Friday, March 24, 2006

Niners sign 10-time Pro Bowl guard Larry Allen - NFL - Yahoo! Sports

Niners sign 10-time Pro Bowl guard Larry Allen - NFL - Yahoo! Sports
Larry Allen, a 10-time Pro Bowl guard for the Dallas Cowboys, agreed to a two-year contract with the San Francisco 49ers on Friday.

Allen, the last link to the Cowboys' most recent Super Bowl-winning team, was released Tuesday when he refused to take a pay cut. The 12-year veteran cleared a path for NFL career rushing leader Emmitt Smith and his teammates while being placed on eight All-Pro teams, including each of his first seven seasons as a starter."

Cowboys sign Vanderjagt, NFL's most accurate kicker - NFL - Yahoo! Sports

Cowboys sign Vanderjagt, NFL's most accurate kicker - NFL - Yahoo! Sports: "By STEPHEN HAWKINS, AP Sports Writer
March 23, 2006

Indianapolis Colts kicker Mike Vanderjagt, right, kicks a field goal from the hold of Hunter Smith as the Colts played the Tennessee Titans in Indianapolis Sunday, Dec. 5, 2004. Mike Vanderjagt, the NFL's most accurate kicker who was no longer needed in Indianapolis, signed a three-year contract Thursday with the Dallas Cowboys. Vanderjagt wasn't re-signed by the Colts, who instead signed Adam Vinatieri earlier this week. .
AP - Mar 23, 7:15 pm EST
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Mike Vanderjagt, the NFL's most accurate kicker who was no longer needed in Indianapolis, signed a three-year contract Thursday with the Dallas Cowboys.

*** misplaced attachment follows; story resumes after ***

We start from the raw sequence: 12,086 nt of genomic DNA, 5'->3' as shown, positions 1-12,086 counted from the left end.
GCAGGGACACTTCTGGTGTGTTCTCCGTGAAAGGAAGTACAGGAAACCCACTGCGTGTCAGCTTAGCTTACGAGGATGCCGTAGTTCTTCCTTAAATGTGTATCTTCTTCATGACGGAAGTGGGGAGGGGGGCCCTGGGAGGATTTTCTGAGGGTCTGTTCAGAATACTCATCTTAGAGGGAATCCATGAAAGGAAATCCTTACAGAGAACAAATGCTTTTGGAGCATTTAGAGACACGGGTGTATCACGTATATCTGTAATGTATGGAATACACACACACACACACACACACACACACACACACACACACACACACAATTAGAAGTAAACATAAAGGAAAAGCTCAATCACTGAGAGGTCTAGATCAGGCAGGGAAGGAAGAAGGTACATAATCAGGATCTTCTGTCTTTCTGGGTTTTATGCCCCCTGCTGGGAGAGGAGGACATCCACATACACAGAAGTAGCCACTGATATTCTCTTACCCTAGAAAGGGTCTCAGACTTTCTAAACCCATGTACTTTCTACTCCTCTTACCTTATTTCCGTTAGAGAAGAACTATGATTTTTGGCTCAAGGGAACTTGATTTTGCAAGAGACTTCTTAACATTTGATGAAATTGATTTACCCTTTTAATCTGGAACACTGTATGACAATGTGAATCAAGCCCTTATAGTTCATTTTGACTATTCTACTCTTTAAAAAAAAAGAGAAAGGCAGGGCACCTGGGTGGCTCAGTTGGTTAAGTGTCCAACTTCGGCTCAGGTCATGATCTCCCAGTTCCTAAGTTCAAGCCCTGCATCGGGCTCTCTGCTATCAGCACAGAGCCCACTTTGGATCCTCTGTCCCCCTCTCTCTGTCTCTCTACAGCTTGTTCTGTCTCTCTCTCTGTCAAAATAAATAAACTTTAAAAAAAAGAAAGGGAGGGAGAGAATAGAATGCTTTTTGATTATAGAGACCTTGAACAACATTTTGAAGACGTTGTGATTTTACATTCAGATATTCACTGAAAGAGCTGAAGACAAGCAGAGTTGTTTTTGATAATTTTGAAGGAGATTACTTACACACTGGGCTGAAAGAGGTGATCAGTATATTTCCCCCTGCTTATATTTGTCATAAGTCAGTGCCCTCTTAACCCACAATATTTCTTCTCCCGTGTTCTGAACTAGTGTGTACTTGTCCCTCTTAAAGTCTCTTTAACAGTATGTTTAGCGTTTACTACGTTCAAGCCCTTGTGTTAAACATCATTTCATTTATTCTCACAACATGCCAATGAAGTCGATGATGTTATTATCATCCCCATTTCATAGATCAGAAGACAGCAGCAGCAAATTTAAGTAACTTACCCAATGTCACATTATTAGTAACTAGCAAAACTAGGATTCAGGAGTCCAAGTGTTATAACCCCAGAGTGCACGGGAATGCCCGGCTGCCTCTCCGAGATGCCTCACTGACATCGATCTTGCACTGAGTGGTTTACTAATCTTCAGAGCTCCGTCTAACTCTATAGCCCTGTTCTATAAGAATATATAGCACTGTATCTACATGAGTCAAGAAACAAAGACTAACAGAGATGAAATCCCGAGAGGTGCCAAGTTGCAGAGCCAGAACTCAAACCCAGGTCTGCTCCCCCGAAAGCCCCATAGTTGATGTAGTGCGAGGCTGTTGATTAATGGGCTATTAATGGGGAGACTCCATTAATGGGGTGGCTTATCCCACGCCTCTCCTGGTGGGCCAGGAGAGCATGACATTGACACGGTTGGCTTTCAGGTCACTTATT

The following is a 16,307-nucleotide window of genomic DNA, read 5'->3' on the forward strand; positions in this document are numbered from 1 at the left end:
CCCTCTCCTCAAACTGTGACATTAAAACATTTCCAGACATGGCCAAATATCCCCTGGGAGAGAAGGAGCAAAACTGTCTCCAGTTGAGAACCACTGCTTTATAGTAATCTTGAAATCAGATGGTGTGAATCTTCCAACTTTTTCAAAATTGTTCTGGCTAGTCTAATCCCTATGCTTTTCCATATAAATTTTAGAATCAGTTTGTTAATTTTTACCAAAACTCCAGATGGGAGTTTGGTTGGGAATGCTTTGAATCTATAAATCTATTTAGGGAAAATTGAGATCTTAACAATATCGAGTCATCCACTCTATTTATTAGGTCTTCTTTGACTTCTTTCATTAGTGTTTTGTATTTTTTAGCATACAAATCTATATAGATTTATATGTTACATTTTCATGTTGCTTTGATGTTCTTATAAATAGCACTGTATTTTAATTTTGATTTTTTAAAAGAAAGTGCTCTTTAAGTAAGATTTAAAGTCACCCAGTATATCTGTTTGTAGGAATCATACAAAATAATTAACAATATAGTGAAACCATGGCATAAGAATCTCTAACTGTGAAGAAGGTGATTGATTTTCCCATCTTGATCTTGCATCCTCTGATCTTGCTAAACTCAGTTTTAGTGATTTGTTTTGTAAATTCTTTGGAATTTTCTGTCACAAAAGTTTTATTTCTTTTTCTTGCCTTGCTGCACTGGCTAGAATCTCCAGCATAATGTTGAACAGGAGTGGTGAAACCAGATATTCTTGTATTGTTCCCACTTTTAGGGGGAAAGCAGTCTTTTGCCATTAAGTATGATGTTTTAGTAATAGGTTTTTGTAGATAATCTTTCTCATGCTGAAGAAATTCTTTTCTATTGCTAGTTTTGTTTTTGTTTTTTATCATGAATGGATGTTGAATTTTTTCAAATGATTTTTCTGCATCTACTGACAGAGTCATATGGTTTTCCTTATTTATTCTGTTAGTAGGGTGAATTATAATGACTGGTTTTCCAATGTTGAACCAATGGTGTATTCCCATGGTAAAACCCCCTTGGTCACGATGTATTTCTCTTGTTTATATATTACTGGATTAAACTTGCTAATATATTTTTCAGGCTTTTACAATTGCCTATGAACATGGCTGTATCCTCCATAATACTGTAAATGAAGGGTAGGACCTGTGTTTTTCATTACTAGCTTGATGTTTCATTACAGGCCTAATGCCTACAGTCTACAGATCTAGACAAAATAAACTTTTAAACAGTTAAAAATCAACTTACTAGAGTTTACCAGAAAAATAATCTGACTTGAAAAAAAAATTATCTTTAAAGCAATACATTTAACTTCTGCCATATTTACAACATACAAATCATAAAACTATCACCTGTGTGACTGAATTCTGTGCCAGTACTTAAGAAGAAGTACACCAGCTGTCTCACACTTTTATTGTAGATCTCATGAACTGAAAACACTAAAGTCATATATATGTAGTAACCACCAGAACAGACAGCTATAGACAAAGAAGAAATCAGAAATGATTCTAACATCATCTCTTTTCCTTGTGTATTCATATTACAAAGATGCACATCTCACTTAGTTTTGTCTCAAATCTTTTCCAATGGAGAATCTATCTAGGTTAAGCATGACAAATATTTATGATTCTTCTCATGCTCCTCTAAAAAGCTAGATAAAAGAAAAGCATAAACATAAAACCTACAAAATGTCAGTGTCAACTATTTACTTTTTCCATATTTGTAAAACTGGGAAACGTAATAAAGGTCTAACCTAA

Vanderjagt wasn't re-signed by the Colts, who instead signed Adam Vinatieri earlier this week. Vinatieri twice hit winning kicks in the Super Bowl for New England, but the Patriots allowed him to test free agency.

After depending so long on inexperienced or inexpensive kickers, the Cowboys didn't pass on Vanderjagt, a former Pro Bowl kicker and unrestricted free agent. A story posted on the Cowboys Web site reported that the deal was worth $5.4 million, including a $2.5 million signing bonus. Phone messages and an e-mail to the kicker's agent, Gil Scott, weren't returned."

Keyshawn agrees to deal with Panthers - NFL - Keyshawn agrees to deal with Panthers

Associated Press

Keyshawn Johnson agreed to a four-year deal with the Carolina Panthers and was expected to sign a contract later Friday.